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Would you sail or fly to New Zealand? Consultancies and technology.

BY Michael Bulman |

02nd April 2015 |

The importance of speed and efficiency

Flying to New Zealand is one of the longest journeys that we can take from the United Kingdom. For those of you that have done the trip you are well aware of this fact.

However, when you fly this far, you fly in comfort. Even those of us braving the rigours of cattle class are furnished with pillows, blankets, TV and food of questionable yet improving quality. The blinds come down, the lights dim and you fall into a comfortable stupor, albeit in a considerable range of unnatural and worrying positions.

In time the lights will come back on as the captains voice is heard over the telecom informing you of your arrival time. The stewardesses will offer you a hot towel, drinks and a hearty breakfast. All helping to prepare you for the arrival in what is best described as a hot Scotland; the land of Sheep and overrated rugby teams (as of 2015, one hopes).

Now, take a step back from this idealistic version of long haul flights and consider this:

Sailing to New Zealand


For arguments sake let us first say this will take a month (it could be anywhere from three to six weeks normally). Admittedly you are not going to be travelling in one seat the entire time and you will have the opportunity to move around the ship.

Then again whilst you will get a bed this bed will not be value for money. It will cost at least ten times what you would expect to pay for your 22 hour flight.

As a businessman this is not going to be the most efficient way of getting to a meeting.

So what is the moral of the story?

Whilst the analogy may be questionable this is actually a blog to emphasise the importance of good communication within a company. In particular global companies with consultants or staff dispersed throughout.

An atypical example is a consultancy based in the UK. Here in the head office there will be a small group of accountants. Let’s say up to ten and their job will simply be to enter data into the centralised system. This is because the company’s consultants will be logging their hours on Excel spreadsheets and emailing them in.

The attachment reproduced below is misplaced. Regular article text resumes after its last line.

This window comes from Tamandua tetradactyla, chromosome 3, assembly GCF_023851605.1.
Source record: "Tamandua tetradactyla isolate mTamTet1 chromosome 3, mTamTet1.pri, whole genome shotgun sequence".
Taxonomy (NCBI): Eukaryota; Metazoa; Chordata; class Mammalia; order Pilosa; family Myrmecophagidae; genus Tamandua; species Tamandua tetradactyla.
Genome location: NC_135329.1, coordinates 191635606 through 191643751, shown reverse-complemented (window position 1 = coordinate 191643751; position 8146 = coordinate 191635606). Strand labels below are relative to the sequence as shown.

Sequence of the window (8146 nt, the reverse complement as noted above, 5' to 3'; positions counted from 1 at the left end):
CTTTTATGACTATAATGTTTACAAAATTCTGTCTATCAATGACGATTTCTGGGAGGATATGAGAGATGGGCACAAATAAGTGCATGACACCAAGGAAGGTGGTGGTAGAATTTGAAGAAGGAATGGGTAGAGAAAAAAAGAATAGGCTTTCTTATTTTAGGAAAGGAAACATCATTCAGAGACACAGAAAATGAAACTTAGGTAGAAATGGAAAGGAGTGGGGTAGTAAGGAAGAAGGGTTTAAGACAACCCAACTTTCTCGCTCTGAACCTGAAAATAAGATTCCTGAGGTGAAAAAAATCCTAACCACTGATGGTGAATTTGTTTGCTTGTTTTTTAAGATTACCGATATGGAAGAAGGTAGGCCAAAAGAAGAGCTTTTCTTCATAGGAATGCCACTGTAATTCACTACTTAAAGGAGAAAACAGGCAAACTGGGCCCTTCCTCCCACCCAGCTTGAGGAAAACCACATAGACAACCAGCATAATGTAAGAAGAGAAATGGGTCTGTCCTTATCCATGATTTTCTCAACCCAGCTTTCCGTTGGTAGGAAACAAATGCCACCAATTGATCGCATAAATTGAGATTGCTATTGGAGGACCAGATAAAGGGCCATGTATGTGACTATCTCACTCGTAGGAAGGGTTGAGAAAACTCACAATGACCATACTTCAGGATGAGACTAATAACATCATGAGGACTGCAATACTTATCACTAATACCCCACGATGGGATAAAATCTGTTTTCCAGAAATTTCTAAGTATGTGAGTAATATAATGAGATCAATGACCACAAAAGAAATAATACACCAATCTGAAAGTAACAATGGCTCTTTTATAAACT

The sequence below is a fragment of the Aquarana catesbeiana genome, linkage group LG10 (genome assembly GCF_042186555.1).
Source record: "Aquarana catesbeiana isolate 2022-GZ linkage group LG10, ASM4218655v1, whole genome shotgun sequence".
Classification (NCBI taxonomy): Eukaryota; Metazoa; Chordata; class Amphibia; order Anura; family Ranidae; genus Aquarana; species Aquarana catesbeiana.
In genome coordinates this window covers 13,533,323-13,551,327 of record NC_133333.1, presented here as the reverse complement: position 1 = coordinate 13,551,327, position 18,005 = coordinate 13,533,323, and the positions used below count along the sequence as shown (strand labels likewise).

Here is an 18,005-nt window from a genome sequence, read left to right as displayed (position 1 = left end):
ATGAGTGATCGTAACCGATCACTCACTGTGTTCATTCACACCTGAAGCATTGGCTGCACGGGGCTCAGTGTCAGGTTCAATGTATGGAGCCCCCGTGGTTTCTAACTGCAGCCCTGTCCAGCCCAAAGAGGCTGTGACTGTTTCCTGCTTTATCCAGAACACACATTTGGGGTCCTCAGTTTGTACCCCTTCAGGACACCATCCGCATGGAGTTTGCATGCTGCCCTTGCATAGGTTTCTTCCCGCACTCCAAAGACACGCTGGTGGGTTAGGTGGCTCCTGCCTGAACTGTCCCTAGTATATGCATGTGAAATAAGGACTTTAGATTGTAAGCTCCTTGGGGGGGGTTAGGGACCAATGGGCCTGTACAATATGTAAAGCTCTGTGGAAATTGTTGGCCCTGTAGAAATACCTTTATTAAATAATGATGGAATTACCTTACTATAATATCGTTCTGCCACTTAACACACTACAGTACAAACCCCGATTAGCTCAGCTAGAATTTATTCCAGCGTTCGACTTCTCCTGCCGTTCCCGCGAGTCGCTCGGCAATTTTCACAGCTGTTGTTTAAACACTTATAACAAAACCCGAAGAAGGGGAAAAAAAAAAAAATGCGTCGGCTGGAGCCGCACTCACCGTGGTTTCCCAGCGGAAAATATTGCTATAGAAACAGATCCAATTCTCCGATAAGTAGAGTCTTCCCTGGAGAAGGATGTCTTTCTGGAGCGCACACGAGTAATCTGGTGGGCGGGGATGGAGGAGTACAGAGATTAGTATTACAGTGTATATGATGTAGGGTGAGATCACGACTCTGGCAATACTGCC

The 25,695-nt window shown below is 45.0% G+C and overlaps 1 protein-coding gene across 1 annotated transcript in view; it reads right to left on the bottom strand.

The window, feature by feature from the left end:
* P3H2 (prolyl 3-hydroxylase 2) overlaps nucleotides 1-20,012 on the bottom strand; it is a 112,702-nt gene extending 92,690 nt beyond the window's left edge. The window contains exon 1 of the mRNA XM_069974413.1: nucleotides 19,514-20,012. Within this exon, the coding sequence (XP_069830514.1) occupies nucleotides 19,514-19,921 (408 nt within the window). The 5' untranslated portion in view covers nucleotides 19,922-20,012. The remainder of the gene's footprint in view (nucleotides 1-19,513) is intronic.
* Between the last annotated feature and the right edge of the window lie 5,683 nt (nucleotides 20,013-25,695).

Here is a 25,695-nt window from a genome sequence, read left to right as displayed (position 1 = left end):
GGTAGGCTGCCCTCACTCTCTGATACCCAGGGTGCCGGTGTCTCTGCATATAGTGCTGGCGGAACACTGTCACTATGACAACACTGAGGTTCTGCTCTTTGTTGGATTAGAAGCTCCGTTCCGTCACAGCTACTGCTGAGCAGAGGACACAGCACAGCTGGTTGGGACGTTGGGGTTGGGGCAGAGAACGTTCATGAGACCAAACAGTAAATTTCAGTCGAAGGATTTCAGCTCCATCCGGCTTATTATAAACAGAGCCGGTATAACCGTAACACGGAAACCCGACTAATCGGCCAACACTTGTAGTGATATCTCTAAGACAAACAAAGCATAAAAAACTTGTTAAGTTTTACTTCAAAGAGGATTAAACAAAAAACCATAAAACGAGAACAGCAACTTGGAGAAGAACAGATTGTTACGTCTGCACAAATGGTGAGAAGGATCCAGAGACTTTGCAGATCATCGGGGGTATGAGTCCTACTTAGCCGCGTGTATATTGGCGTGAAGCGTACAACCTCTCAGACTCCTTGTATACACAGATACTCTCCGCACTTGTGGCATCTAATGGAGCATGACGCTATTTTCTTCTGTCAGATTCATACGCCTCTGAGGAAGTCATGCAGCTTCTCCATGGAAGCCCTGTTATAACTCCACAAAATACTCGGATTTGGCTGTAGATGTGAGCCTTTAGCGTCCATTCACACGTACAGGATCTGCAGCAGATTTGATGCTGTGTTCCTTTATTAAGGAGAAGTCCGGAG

This significantly increases the chances of human error whilst also being incredibly inefficient.

This is the cruise liner of the business world - expensive, inefficient and understandably error prone.

It is a common fallacy that you save money by resisting financial software in favour of excel and extra accountants.

 Download the Sage ERP X3 White Paper

The solution - buy your own Lear jet

Ultimately business is very simple. It is all about making money. Efficiency plays a big part in this.

So take the time to have a look around find out if someone can provide you with the metaphorical Lear jet. Find someone that will look at your business; will learn about it, understand it and in time provide a solution to all of your pains. Ultimately all your consultants will be delighted to be on board.


Human error will be limited; speed will be enhanced with consultants entering their data into the system directly wherever they are in the world. They will have access to anything they need and you will have a complete, live view of the company’s finances.

Using technology to create real value within one's company is crucial in this day and age.


Michael Bulman

Sage enthusiast and Acuity advocate.